November 17, 2014
Until fairly recently, Charlotte was a desolate landscape for anyone with a vegan diet. It was rare to come across someone who could even identify veganism as a plant-based diet, much less to find a restaurant with clearly stated vegan options. But then again, it was only fairly recently that Charlotte truly turned a corner and became a hub for all things progressive. With the rise in popularity of colleges like UNCC and CPCC, Charlotte, which for a long time has been dubbed by many as “the next Atlanta,” has seen rapid growth in the way of the young and the educated. In 2008, North Carolina turned Blue in the presidential election for the first time in decades, and Mecklenburg County had a lot to do with it. This year’s annual Charlotte Pride festival had a record-breaking 100,000 in attendance. That’s eight percent of the city’s population.
It has become increasingly easy (and downright rewarding) to be a vegan living in Charlotte. You no longer have to make the trip to Rosetta’s Kitchen in Asheville, under the guise of seeing a band at The Orange Peel that you may or may not be less excited about, to eat greasy American vegan food. Health food stores like Whole Foods and Earth Fare have made a strong presence in town. More big-chain restaurants and independent joints like The Diamond are offering scrumptious non-meat, non-dairy options. ZiZi’s in the University area became the first all-vegan restaurant, albeit take-out only, serving mostly mock meats. And a couple years ago, Charlie Foesch and Roy Parkhurst opened Bean Vegan Cuisine on Independence Blvd. between Eastway and Briar Creek. It has quickly become a local favorite, as well as a mecca for vegans (and non-vegans) traveling from far and wide to visit a restaurant that has become another symbol of Charlotte’s rapidly changing scenery.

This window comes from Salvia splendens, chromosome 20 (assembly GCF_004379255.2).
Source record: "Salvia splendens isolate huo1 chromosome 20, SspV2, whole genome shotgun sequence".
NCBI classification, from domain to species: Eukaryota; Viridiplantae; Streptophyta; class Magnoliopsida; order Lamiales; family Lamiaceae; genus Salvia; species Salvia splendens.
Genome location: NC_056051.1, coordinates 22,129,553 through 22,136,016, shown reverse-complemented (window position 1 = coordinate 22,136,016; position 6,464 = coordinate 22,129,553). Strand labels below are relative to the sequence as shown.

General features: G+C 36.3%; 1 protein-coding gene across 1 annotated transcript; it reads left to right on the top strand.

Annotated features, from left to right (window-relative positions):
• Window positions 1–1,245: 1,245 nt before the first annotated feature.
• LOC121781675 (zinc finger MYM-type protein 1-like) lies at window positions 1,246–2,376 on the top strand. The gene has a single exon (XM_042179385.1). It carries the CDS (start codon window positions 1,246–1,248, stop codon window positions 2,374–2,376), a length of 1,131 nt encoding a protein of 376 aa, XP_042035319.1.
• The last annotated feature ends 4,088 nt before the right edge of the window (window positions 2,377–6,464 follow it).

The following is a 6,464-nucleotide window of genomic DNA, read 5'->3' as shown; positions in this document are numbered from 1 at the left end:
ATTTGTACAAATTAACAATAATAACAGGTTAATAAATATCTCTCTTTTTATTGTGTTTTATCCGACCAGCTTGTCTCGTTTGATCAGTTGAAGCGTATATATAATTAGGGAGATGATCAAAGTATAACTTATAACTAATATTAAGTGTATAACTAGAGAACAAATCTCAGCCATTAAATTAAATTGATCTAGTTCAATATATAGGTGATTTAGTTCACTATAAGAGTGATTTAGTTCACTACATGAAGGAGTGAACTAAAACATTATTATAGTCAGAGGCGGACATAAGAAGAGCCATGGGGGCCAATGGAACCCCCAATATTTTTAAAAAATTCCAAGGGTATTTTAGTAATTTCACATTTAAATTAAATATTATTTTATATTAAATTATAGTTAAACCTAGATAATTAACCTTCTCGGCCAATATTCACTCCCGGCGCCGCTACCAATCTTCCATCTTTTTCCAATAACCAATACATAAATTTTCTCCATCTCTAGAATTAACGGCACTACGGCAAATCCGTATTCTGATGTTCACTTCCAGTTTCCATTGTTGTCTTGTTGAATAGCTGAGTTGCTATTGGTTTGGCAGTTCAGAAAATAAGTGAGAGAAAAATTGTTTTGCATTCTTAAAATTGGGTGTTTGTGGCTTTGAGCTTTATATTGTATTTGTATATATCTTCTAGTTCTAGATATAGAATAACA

When you visit Bean, leave your preconceptions about veganism at the door. Yes, everything on the menu is plant-based, but Foesch and Parkhurst don’t want you to eat a plateful of kale or garbanzo beans and call it a night. They want to feed you southern comfort staples like the Reuben Sandwich, with a house-made lunch loaf sautéed with Dayia Mozzarella and topped with sauerkraut and house-made thousand island dressing. Or the Jalapeno Cheddar Burger served with Vegenaise, tomato and lettuce. It’s the kind of menu that fills you up, and could even make you have to cancel your plans for the rest of the day because of the food coma state in which it leaves you—but then of course beckons your return the next time it’s time to decide where to eat.
On the 1st of November, Bean opened an all-vegan grocery located adjacent to the restaurant. This is yet another vegan milestone for Charlotte. It is a one-stop shop for anything vegan, from produce, almond milk, pasta and mayonnaise, to delicious snacks like Earth Balance cheddar crackers, vegan marshmallows and more. I recently had an opportunity to talk to Bean’s executive chef Charlie Foesch about the grocery store, the restaurant and Charlotte’s growth as a compassionate city.
CLTure: When did Bean open? Was there an “a-ha” moment that made you come to the decision to open a vegan restaurant?